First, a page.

Printer Friendly

Waltman, Kevin. Learning the Game.

WALTMAN, Kevin. Learning the game. Scholastic. 217p. c2005. 0-439-73109-7. $16.95. JS

Waltman, the author of a similar YA novel, Nowhere Fast, knows how to get at the heart of an adolescent boy, especially one unsure of who he is. The protagonist is Nate, who lives a comfortable life in the best section of a small town in Indiana: he is the younger brother of Marvin, whose life appears to be in ruin after an accident with a gun. Marvin knows when Nate is involved with his basketball team in a burglary at a local frat house, and he helps Nate figure out what to do in the aftermath. Basketball is Nate's passion, and he has worked so hard to be part of the varsity team, he doesn't seem able to say no to the team bad boy who urges the robbery. The heroic figure is Jackson, the only black member of the team, who refuses to go along with the robbery and talks sense to Nate. Nate's snobbish father figures that Jackson, because he IS black, must have been in on the robbery. Another main figure is Lorrie, Nate's girlfriend, who also is a dedicated basketball player. Lorrie's advice to Nate, when he tells her the truth, is that he should never admit his guilt--so he is torn apart by conflicting opinions and must search inside himself for the solution. In doing so, he understands things about himself that will change him forever.

For a sports book, there are a lot of words about feelings and thoughts; but there are also many passages of sports action that will satisfy those who like basketball. Most athletes will understand the pull of teammates and the lure of belonging to a team, which would make most of us weak enough to go along with the group even if the group is not doing what's right. And then lying to protect teammates, to keep a team together--we all understand how that would happen. This is a book that has appeal for all YAs. There are some instances of the F word, but nothing that would shock any YA at all. Claire Rosser, KLIATT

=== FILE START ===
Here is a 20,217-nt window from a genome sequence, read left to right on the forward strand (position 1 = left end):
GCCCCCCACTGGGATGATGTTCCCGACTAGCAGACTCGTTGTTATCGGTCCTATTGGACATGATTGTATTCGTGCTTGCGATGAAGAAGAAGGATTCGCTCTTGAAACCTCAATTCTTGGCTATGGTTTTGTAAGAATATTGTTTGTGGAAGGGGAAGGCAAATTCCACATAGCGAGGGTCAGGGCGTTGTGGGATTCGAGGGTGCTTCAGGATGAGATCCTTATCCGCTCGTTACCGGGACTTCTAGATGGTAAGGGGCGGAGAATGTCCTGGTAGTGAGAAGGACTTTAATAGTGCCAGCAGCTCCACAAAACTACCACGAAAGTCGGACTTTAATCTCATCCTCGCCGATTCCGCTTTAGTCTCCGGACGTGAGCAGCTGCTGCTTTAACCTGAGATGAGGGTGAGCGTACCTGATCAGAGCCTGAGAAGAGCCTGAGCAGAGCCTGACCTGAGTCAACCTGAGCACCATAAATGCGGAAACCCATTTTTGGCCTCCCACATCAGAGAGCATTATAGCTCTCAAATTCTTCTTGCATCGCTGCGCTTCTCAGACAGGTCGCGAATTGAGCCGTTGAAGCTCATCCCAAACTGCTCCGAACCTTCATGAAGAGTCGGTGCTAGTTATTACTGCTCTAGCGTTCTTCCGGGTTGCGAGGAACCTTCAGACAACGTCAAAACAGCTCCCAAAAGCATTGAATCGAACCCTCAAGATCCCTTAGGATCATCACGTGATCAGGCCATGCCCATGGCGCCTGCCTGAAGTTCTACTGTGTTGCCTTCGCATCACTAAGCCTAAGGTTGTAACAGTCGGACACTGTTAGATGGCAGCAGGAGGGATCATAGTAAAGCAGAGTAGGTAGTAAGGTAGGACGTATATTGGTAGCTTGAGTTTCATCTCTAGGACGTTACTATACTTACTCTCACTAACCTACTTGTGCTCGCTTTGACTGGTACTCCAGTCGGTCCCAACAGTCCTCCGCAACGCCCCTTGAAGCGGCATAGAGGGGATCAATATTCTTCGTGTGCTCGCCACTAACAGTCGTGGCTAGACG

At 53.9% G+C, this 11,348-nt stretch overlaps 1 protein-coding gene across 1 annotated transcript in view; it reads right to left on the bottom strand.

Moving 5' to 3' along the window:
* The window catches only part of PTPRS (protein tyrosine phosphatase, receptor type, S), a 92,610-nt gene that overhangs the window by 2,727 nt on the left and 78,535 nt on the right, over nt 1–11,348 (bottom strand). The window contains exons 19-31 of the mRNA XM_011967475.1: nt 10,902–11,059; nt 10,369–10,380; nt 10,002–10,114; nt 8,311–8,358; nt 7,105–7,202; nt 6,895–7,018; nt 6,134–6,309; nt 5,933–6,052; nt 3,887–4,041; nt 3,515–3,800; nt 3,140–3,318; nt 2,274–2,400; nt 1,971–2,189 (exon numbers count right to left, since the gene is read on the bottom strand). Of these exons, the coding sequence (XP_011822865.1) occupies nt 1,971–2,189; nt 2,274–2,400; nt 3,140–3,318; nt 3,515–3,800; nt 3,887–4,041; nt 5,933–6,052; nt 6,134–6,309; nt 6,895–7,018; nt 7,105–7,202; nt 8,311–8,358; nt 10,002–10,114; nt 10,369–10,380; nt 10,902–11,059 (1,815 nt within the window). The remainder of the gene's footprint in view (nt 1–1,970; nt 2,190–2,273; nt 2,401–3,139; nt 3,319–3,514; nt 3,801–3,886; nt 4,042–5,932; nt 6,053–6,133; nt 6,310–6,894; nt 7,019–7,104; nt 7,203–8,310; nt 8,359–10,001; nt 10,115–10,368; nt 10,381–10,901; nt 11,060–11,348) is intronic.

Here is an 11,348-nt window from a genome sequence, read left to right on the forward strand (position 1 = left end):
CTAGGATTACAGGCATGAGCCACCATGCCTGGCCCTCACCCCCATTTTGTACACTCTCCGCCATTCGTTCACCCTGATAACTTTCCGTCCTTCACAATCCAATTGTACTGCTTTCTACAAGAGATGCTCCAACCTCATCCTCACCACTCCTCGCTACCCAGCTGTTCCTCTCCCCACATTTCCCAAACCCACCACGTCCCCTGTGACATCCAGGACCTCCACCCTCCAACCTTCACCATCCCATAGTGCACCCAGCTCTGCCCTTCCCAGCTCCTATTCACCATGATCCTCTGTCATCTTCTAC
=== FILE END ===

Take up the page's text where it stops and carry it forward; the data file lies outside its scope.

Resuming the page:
J--Recommended for junior high school students. The contents are of particular interest to young adolescents and their teachers.

S--Recommended for senior high school students.
COPYRIGHT 2005 Kliatt
No portion of this article can be reproduced without the express written permission from the copyright holder.
Copyright 2005, Gale Group. All rights reserved. Gale Group is a Thomson Corporation Company.

Article Details
Printer friendly Cite/link Email Feedback
Author:Rosser, Claire
Publication:Kliatt
Article Type:Book Review
Date:Jul 1, 2005
Words:384
Previous Article:Torrey, Michele. Voyage of Plunder.
Next Article:Whelan, Gloria. Listening for Lions.
Topics:


Related Articles
Assessing Adolescent and Adult Intelligence.
Gillespie, John T. & Naden, Corinne J. Teenplots; a booktalk guide to use with readers ages 12-18.
OSA, Nancy. Cuba 15.
Children, Power and Schooling: How Childhood Is Structured in the Primary School.
Companion to American Children's Picture Books.
Muggles, broomsticks, quidditch, and owls that deliver mail: a cast of characters to breathe life--and the magic of good writing--into children's...
MacHale, D.J. The Quillan Games.

Terms of use | Privacy policy | Copyright © 2018 Farlex, Inc. | Feedback | For webmasters